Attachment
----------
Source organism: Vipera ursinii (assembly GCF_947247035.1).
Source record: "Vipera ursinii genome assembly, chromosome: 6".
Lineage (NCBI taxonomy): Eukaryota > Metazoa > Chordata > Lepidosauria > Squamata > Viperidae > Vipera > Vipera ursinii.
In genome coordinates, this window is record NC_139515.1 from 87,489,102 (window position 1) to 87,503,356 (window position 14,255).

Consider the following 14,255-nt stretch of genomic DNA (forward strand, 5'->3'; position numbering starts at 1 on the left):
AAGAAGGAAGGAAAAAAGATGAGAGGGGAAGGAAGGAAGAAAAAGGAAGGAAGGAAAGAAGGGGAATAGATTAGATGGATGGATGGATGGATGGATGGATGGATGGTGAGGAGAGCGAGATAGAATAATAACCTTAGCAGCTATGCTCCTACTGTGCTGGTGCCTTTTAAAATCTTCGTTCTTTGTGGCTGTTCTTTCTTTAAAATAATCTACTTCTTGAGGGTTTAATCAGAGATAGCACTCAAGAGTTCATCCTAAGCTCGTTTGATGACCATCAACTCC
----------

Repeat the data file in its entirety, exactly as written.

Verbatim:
Source organism: Vipera ursinii (assembly GCF_947247035.1).
Source record: "Vipera ursinii genome assembly, chromosome: 6".
Lineage (NCBI taxonomy): Eukaryota > Metazoa > Chordata > Lepidosauria > Squamata > Viperidae > Vipera > Vipera ursinii.
In genome coordinates, this window is record NC_139515.1 from 87,489,102 (window position 1) to 87,503,356 (window position 14,255).

Consider the following 14,255-nt stretch of genomic DNA (forward strand, 5'->3'; position numbering starts at 1 on the left):
AAGAAGGAAGGAAAAAAGATGAGAGGGGAAGGAAGGAAGAAAAAGGAAGGAAGGAAAGAAGGGGAATAGATTAGATGGATGGATGGATGGATGGATGGATGGATGGTGAGGAGAGCGAGATAGAATAATAACCTTAGCAGCTATGCTCCTACTGTGCTGGTGCCTTTTAAAATCTTCGTTCTTTGTGGCTGTTCTTTCTTTAAAATAATCTACTTCTTGAGGGTTTAATCAGAGATAGCACTCAAGAGTTCATCCTAAGCTCGTTTGATGACCATCAACTCC